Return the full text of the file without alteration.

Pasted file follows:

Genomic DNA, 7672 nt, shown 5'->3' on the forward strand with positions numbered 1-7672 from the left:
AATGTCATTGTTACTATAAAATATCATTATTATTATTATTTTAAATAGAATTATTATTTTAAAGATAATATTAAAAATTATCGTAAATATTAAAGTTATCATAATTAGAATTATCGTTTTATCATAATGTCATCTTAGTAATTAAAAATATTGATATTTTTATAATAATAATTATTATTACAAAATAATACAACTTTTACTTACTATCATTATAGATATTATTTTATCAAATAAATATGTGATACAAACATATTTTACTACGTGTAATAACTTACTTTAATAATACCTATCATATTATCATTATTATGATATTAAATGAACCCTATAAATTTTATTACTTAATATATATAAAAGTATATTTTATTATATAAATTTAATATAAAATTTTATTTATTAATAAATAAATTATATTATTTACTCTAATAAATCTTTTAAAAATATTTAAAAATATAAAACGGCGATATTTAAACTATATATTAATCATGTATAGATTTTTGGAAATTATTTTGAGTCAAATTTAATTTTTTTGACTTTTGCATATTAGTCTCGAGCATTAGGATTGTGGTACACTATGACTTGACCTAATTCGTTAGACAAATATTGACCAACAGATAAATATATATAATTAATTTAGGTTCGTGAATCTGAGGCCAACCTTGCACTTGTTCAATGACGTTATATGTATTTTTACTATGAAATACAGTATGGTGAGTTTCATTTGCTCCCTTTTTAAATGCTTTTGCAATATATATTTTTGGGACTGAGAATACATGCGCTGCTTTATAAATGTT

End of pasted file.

Genomic DNA, 7672 nt, shown 5'->3' on the forward strand with positions numbered 1-7672 from the left:
AATGTCATTGTTACTATAAAATATCATTATTATTATTATTTTAAATAGAATTATTATTTTAAAGATAATATTAAAAATTATCGTAAATATTAAAGTTATCATAATTAGAATTATCGTTTTATCATAATGTCATCTTAGTAATTAAAAATATTGATATTTTTATAATAATAATTATTATTACAAAATAATACAACTTTTACTTACTATCATTATAGATATTATTTTATCAAATAAATATGTGATACAAACATATTTTACTACGTGTAATAACTTACTTTAATAATACCTATCATATTATCATTATTATGATATTAAATGAACCCTATAAATTTTATTACTTAATATATATAAAAGTATATTTTATTATATAAATTTAATATAAAATTTTATTTATTAATAAATAAATTATATTATTTACTCTAATAAATCTTTTAAAAATATTTAAAAATATAAAACGGCGATATTTAAACTATATATTAATCATGTATAGATTTTTGGAAATTATTTTGAGTCAAATTTAATTTTTTTGACTTTTGCATATTAGTCTCGAGCATTAGGATTGTGGTACACTATGACTTGACCTAATTCGTTAGACAAATATTGACCAACAGATAAATATATATAATTAATTTAGGTTCGTGAATCTGAGGCCAACCTTGCACTTGTTCAATGACGTTATATGTATTTTTACTATGAAATACAGTATGGTGAGTTTCATTTGCTCCCTTTTTAAATGCTTTTGCAATATATATTTTTGGGACTGAGAATACATGCGCTGCTTTATAAATGTT